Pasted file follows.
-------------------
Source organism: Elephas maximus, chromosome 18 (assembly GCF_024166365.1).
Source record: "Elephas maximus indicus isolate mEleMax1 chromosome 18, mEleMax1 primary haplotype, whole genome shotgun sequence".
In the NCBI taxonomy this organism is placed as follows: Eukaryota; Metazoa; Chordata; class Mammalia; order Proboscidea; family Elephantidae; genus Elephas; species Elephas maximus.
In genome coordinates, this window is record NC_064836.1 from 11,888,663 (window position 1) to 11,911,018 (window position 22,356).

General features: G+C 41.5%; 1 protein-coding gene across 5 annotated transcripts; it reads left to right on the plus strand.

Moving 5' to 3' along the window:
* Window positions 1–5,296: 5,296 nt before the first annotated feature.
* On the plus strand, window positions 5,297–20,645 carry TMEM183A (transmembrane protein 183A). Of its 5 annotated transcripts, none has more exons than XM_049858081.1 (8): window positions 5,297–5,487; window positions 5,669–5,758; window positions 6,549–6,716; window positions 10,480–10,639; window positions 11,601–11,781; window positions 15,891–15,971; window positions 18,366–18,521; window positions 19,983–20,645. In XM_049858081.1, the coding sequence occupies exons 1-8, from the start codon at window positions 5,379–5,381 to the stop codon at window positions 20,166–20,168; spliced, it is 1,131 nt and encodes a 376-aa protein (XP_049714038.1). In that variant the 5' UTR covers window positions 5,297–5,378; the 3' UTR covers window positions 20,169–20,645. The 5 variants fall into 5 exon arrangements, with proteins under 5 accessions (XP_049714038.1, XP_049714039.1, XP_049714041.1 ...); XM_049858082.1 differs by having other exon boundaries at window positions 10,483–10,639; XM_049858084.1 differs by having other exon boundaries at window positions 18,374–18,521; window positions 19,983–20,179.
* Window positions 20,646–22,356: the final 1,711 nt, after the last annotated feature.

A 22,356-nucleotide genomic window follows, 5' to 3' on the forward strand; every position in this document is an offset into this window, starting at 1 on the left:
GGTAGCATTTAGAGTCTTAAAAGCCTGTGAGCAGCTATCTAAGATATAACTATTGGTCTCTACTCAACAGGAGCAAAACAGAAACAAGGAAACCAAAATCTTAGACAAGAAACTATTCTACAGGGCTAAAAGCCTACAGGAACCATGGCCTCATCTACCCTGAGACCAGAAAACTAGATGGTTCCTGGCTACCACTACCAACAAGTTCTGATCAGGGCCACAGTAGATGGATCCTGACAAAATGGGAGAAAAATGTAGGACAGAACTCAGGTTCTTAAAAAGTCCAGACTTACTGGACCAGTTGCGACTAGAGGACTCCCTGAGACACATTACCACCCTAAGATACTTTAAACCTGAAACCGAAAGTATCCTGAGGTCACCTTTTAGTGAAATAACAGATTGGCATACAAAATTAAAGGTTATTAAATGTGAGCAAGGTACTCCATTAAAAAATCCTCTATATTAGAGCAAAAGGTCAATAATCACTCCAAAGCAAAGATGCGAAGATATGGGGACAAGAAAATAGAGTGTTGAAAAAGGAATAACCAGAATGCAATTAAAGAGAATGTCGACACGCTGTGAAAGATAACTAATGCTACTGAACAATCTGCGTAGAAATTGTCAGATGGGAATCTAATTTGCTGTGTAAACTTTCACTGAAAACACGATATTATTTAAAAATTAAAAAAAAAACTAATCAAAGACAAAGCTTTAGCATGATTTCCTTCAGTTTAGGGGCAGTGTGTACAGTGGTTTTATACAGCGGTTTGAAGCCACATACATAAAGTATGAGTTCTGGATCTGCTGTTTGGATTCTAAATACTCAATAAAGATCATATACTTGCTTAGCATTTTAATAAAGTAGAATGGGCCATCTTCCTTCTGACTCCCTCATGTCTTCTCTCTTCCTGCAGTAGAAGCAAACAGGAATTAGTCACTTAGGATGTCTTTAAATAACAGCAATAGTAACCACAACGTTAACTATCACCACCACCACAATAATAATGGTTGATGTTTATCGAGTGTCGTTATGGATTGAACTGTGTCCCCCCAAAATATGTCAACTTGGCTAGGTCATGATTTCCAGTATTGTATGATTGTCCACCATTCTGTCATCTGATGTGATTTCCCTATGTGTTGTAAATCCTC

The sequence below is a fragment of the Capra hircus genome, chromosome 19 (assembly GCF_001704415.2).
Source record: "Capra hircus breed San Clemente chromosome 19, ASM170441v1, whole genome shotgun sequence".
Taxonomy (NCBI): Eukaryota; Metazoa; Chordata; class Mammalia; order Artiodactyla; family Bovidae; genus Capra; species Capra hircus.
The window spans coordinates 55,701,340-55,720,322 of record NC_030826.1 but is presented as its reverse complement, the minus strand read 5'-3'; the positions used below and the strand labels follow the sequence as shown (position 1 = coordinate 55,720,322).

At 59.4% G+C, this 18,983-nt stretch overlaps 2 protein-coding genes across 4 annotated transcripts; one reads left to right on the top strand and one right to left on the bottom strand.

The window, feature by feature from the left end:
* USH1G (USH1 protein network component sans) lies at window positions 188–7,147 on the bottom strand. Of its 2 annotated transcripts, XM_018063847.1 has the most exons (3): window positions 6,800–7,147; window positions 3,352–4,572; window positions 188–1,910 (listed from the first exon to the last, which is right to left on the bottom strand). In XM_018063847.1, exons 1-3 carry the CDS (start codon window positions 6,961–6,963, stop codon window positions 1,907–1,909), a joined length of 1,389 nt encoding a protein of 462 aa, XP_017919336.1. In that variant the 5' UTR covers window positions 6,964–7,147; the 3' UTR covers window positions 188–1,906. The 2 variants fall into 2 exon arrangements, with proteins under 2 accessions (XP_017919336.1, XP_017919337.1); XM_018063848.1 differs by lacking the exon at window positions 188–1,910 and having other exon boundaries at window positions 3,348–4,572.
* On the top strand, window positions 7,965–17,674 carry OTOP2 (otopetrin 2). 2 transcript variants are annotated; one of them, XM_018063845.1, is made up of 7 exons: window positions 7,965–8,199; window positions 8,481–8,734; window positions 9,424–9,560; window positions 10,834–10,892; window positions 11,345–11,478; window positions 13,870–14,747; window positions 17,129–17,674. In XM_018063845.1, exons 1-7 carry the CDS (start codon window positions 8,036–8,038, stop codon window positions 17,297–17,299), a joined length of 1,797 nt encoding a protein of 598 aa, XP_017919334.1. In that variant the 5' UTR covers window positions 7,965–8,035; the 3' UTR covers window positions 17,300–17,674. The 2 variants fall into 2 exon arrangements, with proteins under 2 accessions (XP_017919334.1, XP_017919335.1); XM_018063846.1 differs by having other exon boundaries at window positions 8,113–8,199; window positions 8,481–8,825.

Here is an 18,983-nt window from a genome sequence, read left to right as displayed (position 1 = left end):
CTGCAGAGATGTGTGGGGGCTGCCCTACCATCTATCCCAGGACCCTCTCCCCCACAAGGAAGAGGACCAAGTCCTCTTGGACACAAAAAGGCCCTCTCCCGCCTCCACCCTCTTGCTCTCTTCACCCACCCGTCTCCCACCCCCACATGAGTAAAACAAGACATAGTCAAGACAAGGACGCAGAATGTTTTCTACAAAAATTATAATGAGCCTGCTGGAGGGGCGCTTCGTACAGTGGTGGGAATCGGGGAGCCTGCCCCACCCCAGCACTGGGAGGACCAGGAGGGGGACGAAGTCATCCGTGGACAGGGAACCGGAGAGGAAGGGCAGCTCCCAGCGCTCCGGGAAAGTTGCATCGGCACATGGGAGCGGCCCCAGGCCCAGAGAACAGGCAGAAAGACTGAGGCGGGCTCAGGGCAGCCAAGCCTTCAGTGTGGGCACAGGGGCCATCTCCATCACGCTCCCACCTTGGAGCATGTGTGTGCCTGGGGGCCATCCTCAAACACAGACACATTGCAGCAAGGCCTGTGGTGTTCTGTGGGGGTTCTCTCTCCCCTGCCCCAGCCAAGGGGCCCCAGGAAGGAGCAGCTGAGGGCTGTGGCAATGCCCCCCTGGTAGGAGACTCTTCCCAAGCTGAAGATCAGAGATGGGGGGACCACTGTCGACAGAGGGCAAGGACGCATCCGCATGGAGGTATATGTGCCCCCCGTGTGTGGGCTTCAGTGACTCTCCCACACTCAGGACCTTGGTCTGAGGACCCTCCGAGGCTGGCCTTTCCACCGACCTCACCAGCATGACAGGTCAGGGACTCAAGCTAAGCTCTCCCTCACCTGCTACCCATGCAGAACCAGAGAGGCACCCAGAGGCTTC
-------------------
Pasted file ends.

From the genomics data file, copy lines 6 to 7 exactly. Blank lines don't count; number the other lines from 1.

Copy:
Moving 5' to 3' along the window:
* Window positions 1–5,296: 5,296 nt before the first annotated feature.